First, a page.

According to the American Academy of Allergy Asthma & Immunology (AAAAI), people who are prone to seasonal allergies risk itchy eyes, runny nose, and sneezing if they undertake gardening. Luckily, it is possible to garden in Fort Worth even if you have allergies. Here are five tips to get you started:

Allergy-free Plants

For starters, your garden should not contain plants and trees that are known to produce allergens. Examples of such plants include iris, cactus, magnolia, cedar, hibiscus, ash, dahlia, cottonwood, roses, tulips, Johnson grass, cherry tree, maple, daisy, rye grass, geranium, and snapdragon. Instead, incorporate allergy-friendly plants/trees such as ironbark, Carolina jessamine, hydrangea, ferns, dogwood, redbud, hawthorn, palms, and fringe tree into your garden. In addition, the University of Texas at Austin recommends planting female members of plant species because they do not produce as much pollen as male members. You should also consider plants classified as low risk under the Ogren Plant Allergy Scale (OPALSTM), which was created by the author of Allergy-Free Gardening, Thomas Leo Ogren.

Allergy Shots

Besides investing in allergy-friendly plants, go for allergy shots (immunotherapy) because they offer better relief from allergy symptoms. This is according to the AAAAI. The Central Park ENT & Surgery Center at 800 Eighth Ave Suite 618, Fort Worth, TX is one the facilities in Fort Worth that administer allergy shots. Alternatively, you can use oral or sublingual immunotherapy (SLIT) allergy tablets to prevent allergic reactions. Unlike allergy shots, SLIT tablets are administered daily under the tongue. This is important because some allergy-friendly plants produce small amounts of allergens.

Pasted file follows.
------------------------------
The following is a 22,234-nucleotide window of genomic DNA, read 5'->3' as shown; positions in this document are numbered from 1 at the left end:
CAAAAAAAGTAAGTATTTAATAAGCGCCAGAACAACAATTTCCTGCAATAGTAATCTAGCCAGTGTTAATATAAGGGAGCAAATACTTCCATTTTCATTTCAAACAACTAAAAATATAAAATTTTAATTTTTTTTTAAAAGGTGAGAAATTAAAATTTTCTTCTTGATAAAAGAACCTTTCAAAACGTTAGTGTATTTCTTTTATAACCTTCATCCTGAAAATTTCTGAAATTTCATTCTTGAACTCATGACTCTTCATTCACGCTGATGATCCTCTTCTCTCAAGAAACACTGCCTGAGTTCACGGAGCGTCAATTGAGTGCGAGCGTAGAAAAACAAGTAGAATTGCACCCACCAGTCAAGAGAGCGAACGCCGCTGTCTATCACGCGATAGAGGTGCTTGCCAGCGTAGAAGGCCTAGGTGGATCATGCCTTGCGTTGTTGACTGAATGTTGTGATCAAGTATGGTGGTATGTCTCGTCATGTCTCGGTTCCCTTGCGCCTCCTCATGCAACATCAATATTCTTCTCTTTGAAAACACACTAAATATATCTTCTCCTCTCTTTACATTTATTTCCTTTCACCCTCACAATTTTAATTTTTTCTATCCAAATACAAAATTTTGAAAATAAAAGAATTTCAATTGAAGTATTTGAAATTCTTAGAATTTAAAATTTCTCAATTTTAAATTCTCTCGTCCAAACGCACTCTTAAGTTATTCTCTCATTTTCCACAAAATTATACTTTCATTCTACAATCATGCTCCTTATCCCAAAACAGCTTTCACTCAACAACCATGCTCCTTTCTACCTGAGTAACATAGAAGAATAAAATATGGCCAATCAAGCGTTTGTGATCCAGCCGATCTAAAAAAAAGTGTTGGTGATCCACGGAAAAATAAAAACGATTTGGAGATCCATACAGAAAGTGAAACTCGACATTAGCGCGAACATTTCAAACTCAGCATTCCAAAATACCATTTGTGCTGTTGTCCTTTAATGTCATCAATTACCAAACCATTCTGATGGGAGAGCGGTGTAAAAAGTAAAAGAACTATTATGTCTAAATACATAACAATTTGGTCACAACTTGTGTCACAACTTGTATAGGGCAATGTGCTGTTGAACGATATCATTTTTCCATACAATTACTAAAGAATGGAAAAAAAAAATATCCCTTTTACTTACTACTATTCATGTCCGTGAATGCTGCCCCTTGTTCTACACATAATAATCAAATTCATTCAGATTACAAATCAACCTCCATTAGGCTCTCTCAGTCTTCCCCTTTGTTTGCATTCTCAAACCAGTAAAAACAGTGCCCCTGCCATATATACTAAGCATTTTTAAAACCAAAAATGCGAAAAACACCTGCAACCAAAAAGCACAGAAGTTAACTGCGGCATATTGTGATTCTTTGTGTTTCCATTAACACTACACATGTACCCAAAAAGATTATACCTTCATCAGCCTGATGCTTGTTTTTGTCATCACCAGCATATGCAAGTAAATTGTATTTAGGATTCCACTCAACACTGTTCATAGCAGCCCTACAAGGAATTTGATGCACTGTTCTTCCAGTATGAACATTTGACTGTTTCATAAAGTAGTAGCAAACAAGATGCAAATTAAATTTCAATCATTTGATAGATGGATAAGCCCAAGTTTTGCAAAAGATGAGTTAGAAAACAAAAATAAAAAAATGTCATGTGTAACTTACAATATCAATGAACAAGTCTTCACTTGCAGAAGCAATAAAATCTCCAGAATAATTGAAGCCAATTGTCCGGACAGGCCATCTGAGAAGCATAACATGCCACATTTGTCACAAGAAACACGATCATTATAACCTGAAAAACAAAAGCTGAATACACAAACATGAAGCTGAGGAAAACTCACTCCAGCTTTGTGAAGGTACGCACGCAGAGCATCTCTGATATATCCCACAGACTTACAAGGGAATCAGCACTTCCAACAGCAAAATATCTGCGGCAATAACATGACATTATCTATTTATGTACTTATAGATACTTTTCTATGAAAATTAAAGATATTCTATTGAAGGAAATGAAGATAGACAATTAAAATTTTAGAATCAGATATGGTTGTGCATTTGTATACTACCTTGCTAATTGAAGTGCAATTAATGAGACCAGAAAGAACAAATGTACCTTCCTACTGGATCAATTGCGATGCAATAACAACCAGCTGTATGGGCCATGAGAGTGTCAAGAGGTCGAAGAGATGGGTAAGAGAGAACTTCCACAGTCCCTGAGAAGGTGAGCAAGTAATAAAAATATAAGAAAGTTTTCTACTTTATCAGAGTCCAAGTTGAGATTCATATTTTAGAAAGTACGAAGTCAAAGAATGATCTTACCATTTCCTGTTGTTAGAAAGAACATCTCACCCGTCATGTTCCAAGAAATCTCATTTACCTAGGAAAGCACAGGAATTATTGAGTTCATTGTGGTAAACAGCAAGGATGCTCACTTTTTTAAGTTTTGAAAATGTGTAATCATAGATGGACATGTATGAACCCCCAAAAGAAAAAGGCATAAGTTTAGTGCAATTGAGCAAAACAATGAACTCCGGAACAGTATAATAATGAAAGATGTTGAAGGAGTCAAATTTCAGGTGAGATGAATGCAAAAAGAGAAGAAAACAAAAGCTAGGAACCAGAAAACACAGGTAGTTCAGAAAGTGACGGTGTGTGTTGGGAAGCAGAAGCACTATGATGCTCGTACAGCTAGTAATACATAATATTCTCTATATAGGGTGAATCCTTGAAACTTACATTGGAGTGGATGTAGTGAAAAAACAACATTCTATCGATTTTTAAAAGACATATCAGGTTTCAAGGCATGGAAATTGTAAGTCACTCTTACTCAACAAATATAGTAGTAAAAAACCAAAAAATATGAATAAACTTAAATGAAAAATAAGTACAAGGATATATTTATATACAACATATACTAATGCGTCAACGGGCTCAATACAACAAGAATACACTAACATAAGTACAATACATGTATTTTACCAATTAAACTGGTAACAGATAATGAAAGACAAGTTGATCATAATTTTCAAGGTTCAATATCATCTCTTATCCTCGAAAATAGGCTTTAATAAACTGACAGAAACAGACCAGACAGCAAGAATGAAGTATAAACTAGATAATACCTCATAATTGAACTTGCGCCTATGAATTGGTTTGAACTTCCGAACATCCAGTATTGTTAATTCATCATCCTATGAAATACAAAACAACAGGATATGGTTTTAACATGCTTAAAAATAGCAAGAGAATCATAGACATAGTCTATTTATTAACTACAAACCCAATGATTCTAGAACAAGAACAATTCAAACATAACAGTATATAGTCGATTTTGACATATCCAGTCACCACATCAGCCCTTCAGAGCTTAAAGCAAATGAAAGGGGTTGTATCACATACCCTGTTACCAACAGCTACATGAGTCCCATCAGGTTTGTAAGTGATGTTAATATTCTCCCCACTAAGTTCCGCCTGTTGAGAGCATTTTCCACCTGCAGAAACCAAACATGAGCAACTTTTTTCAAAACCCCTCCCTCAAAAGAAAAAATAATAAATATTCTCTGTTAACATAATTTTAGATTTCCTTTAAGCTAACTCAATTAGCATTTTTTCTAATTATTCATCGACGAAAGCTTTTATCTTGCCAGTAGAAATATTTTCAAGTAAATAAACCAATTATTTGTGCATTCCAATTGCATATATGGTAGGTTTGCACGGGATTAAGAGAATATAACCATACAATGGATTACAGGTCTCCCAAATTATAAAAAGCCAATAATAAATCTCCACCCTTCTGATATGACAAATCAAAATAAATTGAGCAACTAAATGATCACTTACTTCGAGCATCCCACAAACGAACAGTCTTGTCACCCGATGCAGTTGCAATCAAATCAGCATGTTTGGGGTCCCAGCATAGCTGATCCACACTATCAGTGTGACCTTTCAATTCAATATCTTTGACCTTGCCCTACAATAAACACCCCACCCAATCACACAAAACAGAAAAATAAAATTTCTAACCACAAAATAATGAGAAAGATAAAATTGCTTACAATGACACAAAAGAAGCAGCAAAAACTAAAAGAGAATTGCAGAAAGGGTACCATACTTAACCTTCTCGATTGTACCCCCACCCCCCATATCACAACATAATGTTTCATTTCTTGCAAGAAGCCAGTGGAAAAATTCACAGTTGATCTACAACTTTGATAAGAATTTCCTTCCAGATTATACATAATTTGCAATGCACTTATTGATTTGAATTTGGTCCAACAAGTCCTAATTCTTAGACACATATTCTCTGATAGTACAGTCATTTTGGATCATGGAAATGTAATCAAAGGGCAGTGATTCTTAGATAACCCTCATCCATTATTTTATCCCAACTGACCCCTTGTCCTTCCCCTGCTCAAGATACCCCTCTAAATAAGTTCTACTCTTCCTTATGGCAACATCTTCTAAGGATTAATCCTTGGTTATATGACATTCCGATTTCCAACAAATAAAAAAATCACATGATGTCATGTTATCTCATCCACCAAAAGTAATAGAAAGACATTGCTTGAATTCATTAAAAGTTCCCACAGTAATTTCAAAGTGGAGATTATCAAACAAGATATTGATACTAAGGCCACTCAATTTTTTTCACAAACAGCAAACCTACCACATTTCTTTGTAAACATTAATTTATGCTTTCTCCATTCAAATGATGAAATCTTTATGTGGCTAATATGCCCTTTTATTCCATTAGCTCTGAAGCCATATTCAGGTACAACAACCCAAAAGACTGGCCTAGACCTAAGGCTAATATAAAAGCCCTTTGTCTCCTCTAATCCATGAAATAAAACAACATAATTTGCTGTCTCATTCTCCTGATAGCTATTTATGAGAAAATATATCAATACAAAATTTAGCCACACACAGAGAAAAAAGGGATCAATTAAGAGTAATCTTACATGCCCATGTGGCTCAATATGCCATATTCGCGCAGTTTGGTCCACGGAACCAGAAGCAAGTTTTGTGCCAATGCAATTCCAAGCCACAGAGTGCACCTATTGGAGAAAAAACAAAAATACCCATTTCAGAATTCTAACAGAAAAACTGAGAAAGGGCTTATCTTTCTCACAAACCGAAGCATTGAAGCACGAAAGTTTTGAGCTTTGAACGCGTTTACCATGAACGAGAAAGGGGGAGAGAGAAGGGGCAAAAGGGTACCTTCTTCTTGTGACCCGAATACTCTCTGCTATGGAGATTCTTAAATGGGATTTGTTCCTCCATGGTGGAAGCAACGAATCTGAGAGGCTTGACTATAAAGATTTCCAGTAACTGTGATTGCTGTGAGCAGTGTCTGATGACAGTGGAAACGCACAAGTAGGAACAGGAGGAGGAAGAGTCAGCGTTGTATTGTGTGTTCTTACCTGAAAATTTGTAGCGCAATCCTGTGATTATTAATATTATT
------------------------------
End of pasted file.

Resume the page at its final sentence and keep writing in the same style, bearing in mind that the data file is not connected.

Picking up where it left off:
Protective Gear

Even if you are on allergy medications and your garden has allergy-friendly plants, remember to wear protective gear before undertaking gardening activities. This includes NIOSH-approved facemask/allergy mask/respirator, goggles, gloves, and gardening overall. If you can, wear a long-sleeved shirt/top to minimize the risk of contact with plant allergens. The National Institute for Occupational Safety and Health (NIOSH) develops guidelines on ways of preventing exposure to allergens.

Gardening Best Practices

While gardening, avoid touching your face or skin because doing so increases the risk of introducing allergens into your body. What’s more, it is wise to perform gardening tasks in the morning or evening when allergen counts tend to be low. Additionally, use a water hose to wash off allergens such as dust and pollen from plant surfaces before gardening. This exercise should be done while wearing protective gear. During the rainy season, you do not have to follow this protocol because rainwater also washes off allergens. Avoid gardening on windy days because pollen counts tend to be high. Thunderstorms may also increase pollen count in the air, so you should remain indoors during such weather events.

Allergen Count Alerts

Keep track of allergen counts in Dallas via alerts delivered by reputable bodies such as the National Allergy Bureau (NAB). The NAB has about 78 stations throughout the US, which means it can deliver accurate allergen counts. It also has two counting stations in Canada and Argentina.


Allergens such as pollen can make gardening impossible for people who are prone to allergic reactions. Strategies that you can implement to garden even if you have allergies include wearing protective gear, monitoring allergen counts, receiving allergy shots, and observing the appropriate gardening best practices.